The process was long and hard. As there was no previous experience with a MSUD child being transplanted in Argentina, we need to get an exception for her in order to be included in the waiting list. We asked for documentation to Drs Mazariegos and Reyes and with all this we finally got a 23 score to wait for the transplant (the scoring system is similar as in the States). Besides that I wanted to be sure that the kind of transplant done in Argentina (reduced liver technique) wouldn't have more risks than the whole liver one used in the States. I had the chance to contact Dr Mazariegos at the Ohio Symposium and he confirmed that.

Finally, on July 5 and only 3 weeks after the exception was accepted, Jimena was transplanted.

During all that time we continued with amino acids checkups every 2 or 3 months. Although our health insurance covered these tests and the formula, we had a lot of problems with authorization of medicines. We were advised by a father of another girl with MSUD to get the handicapped certificate. With this document health insurance companies are obliged by law to cover everything related with the disease.

In Argentina there are no statistics about people with MSUD. We only know a few cases (personally only one, a 6 year old girl called Luz) but we know that there must be more. If the newborn screening were mandatory much more cases would be detected and more lives could be saved. We are fighting now for a law to be approved to make this test mandatory for every newborn. But our representatives are still not aware of this situation and it will be a long fight.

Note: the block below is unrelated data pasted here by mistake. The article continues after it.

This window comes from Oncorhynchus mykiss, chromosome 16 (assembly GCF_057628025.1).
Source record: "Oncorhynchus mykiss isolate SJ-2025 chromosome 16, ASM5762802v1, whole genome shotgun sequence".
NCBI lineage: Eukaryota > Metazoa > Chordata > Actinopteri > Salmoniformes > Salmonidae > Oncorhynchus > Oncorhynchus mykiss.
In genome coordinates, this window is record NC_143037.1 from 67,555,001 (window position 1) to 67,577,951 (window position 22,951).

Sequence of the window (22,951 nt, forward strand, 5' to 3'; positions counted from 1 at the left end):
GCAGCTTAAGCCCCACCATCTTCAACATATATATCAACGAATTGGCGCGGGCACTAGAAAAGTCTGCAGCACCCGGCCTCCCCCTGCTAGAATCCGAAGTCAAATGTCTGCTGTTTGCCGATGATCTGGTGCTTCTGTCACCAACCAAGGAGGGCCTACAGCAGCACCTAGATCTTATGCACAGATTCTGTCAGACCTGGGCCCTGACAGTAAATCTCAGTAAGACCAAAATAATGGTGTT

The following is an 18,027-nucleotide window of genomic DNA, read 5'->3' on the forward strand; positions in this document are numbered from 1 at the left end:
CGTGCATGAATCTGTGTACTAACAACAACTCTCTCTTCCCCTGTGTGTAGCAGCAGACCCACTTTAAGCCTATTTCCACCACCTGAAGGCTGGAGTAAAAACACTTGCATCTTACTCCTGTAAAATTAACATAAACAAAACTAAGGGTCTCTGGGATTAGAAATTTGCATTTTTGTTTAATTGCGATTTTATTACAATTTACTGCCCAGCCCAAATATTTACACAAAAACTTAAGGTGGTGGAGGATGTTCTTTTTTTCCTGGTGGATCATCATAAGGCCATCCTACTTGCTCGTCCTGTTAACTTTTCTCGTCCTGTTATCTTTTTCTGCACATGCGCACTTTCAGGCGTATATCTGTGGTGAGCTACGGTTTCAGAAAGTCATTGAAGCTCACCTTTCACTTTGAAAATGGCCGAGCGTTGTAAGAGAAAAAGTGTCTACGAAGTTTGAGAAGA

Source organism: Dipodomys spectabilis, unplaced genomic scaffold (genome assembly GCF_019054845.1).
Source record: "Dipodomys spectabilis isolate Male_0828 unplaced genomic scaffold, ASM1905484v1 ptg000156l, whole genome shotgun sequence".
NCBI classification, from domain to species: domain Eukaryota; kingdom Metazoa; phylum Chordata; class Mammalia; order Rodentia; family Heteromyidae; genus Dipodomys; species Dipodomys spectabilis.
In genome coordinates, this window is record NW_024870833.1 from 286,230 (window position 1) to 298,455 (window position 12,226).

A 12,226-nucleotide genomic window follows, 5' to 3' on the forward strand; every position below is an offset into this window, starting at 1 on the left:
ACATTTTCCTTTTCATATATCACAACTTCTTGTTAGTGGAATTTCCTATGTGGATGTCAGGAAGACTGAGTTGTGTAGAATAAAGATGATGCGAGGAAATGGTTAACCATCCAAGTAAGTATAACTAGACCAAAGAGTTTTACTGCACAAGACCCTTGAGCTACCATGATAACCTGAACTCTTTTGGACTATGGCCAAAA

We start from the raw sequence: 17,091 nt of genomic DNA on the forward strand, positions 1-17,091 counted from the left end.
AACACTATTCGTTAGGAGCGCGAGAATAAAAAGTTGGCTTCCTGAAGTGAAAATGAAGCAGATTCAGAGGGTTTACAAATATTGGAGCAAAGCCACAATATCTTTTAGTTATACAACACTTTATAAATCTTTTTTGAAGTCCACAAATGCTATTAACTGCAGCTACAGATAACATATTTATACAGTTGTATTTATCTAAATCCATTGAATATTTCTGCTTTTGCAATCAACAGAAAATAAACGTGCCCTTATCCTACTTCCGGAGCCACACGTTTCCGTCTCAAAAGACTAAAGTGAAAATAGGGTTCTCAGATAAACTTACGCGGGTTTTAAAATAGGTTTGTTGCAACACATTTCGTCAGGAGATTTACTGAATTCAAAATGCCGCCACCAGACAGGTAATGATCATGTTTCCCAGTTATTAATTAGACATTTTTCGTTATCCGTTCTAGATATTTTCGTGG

We only have one brand of low-pro food here, SHS. It brings MSUD Analog and Maxamaid formulas and some low-pro foods like pasta and cereals. Jimena started eating pasta when she turned 2 (last February) and she liked it very much (up to that moment she followed a diet only of fruits and vegetables).

And, as there is only one laboratory that imports formula in Argentina, sometimes we have some shortage problems (I remember this year in January that the laboratory didn't have stock of MSUD Analog so we were forced to shift to Maxamaid because of this). To make things worse, in March the only amino acids analyzer broke down so we couldn´t get amino acids for more than 4 months.

Fortunately the machine was repaired some weeks before Jimena was transplanted in July so amino acids could be checked during all the transplant process.

Now Jimena is almost 5 months after transplant and recovering well. Her story had a happy end but we don't forget that many children are suffering and dying from this disease all around the world, many of them without the chance of at least being diagnosed.

Although we are not in the States, we are very thankful because we are better than many other countries.

I hope some day no more children suffer from this disease and can live normal lives.

To finish, Thank God because we were blessed to have found this group of wonderful people.

God bless you!


The MSUD Family Support Group is currently funding several research projects and we are proactively looking for researchers interested in developing new treatments or finding a cure for MSUD. Significant funding is necessary if we are to accomplish this goal.